Born in a family of fair traders from Delhi, it was not a tough call for Mr. Leo Shastri to follow the family’s rich legacy as he always feels strongly for injustice, prejudice and poverty. After studying filmmaking and working on various small projects in different industries like education and entertainment, Mr. Shastri finally decided to go back to his roots and dedicate his near
future to the Usha Exim Private Limited. With the aim of reaching new heights and creating work opportunities for the economically disadvantaged section of the society, he joined the certified fair trade multi-product export organization as a Director of Operations & Strategy.
An avid fair trader, his goal as an entrepreneur is to eradicate poverty and unfair practices in society through alternative trade methods. He would like to believe in the motto ‘Entrepreneur for a cause’. In his free time, he travels from village to village to explore the human diversities across India and understand the rural mindset. His initiatives made him and his company win many laurels which include India 500 Quality Leader Award 2020 for Quality Excellence and India 5000 Best MSME Award 2020 for Quality Excellence.
The ongoing coronavirus pandemic has impacted all the industries across the globe but the worst affected industry has been the art and handicraft world. Many of the art lovers and stores have not only pulled back due to financial uncertainty but also galleries have shut doors and events such as art fairs have been canceled. Though everyone is spending more time at home and renovating their houses and workplaces, the very least are redecorating them.
So, now the most pertinent question which arises is where has this left artists, gallery owners, handicraft exporters and art fair organizers? As it has almost been 11 months now, everyone has learnt how to adjust in the ‘new normal’. Many are seeing this as a good time for them to explore their abilities and skills to bring out the best for them and the community. The entry of many e-commerce players and conducting online melas in order to revive the industry and generating income for the weavers have raised hopes of empowering artisans across the country, giving them once again the privilege of selling their artifacts in the unprecedented times when the expenditure on such items has gone minimal.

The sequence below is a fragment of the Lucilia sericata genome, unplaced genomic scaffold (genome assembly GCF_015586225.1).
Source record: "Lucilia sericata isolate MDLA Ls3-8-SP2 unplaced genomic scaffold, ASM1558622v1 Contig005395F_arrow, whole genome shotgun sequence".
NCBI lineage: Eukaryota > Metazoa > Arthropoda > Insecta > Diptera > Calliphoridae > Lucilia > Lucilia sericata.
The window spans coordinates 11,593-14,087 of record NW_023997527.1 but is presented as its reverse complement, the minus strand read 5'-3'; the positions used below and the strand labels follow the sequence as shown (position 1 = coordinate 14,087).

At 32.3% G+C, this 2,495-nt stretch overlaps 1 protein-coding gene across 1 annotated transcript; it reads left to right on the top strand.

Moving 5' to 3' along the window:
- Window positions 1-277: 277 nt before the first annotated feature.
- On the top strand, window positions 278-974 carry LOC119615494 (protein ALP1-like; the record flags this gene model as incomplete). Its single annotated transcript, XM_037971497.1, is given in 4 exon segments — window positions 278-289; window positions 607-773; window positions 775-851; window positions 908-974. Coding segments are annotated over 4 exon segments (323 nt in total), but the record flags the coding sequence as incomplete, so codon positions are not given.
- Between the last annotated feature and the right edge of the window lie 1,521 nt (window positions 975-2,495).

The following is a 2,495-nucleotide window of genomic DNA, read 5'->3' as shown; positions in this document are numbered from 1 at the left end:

Preservation of the Indian weaves
India’s crafts and textiles are considered as the pride of the nation. But now, our hard-working weavers are struggling hard for their survival and at the same time with the new age dynamics of the market. As the prints, patterns and techniques of weaving change within the few kilometers in our country, we need to preserve it so that these ancient techniques don’t get lost in the annals of time. In order to do that, the younger generation has to take the lead. They have to be encouraged by the government and local authorities to take up weaving as a sustainable earning avenue. They should have faith in this career prospect as well and create opportunities for the limited infrastructure upgradation.
Expanding skills: Preparing for long term
Covid-19 has no doubt disproportionately affected the weavers and artisans community. Organisations and NGOs need to step up to address the various short term concerns. The textile and handicraft partners working in this sector should help artisans to shift their business to PPE model, generating some income opportunity for them. It is also essential to work on long term concerns like building resilience beyond wages so that they can sustain themselves in the world during and post Covid. Resilience can be built by focusing on expanding the skills of the artisans and working on developing other less intricate products which are in need at that particular period of time. They should learn to do most of the services in-house like dyeing of fabrics to become more self-sufficient.
Keep the artisans and weavers spirits up
In such unprecedented times, it is pivotal to build the trust with the artisans. It will help all of us to sustain our relationships during a pandemic. They should be counseled regularly so that they can share their concerns. More such meetings should be organised on whatsapp calls with them. At the same time, consumer’s mindsets should need to be changed. When they see anything ‘homemade’ the value of the product decreases and they feel they can also make it on their own. Handicraft has intangible values attached to it like a community learning, history, art and culture.